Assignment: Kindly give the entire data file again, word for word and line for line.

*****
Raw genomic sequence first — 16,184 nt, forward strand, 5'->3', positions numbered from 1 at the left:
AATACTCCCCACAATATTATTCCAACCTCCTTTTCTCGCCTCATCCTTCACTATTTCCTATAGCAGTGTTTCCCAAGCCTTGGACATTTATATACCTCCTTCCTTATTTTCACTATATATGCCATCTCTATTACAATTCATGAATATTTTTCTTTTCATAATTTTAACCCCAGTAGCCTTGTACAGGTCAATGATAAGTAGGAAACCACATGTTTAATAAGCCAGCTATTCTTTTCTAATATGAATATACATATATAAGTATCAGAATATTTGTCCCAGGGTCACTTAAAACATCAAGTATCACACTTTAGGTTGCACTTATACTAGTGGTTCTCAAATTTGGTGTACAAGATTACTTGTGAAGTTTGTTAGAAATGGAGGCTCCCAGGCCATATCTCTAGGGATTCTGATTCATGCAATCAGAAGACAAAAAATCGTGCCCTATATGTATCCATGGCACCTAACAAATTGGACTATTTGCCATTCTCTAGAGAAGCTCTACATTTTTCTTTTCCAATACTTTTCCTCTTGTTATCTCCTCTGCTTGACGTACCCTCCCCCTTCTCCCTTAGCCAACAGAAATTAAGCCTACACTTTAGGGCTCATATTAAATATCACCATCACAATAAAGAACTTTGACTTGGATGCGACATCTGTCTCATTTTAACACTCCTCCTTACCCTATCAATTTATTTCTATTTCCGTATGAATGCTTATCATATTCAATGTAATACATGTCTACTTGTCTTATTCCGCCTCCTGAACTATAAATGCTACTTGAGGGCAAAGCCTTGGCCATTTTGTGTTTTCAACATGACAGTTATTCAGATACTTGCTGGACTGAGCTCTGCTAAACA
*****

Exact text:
Raw genomic sequence first — 16,184 nt, forward strand, 5'->3', positions numbered from 1 at the left:
AATACTCCCCACAATATTATTCCAACCTCCTTTTCTCGCCTCATCCTTCACTATTTCCTATAGCAGTGTTTCCCAAGCCTTGGACATTTATATACCTCCTTCCTTATTTTCACTATATATGCCATCTCTATTACAATTCATGAATATTTTTCTTTTCATAATTTTAACCCCAGTAGCCTTGTACAGGTCAATGATAAGTAGGAAACCACATGTTTAATAAGCCAGCTATTCTTTTCTAATATGAATATACATATATAAGTATCAGAATATTTGTCCCAGGGTCACTTAAAACATCAAGTATCACACTTTAGGTTGCACTTATACTAGTGGTTCTCAAATTTGGTGTACAAGATTACTTGTGAAGTTTGTTAGAAATGGAGGCTCCCAGGCCATATCTCTAGGGATTCTGATTCATGCAATCAGAAGACAAAAAATCGTGCCCTATATGTATCCATGGCACCTAACAAATTGGACTATTTGCCATTCTCTAGAGAAGCTCTACATTTTTCTTTTCCAATACTTTTCCTCTTGTTATCTCCTCTGCTTGACGTACCCTCCCCCTTCTCCCTTAGCCAACAGAAATTAAGCCTACACTTTAGGGCTCATATTAAATATCACCATCACAATAAAGAACTTTGACTTGGATGCGACATCTGTCTCATTTTAACACTCCTCCTTACCCTATCAATTTATTTCTATTTCCGTATGAATGCTTATCATATTCAATGTAATACATGTCTACTTGTCTTATTCCGCCTCCTGAACTATAAATGCTACTTGAGGGCAAAGCCTTGGCCATTTTGTGTTTTCAACATGACAGTTATTCAGATACTTGCTGGACTGAGCTCTGCTAAACA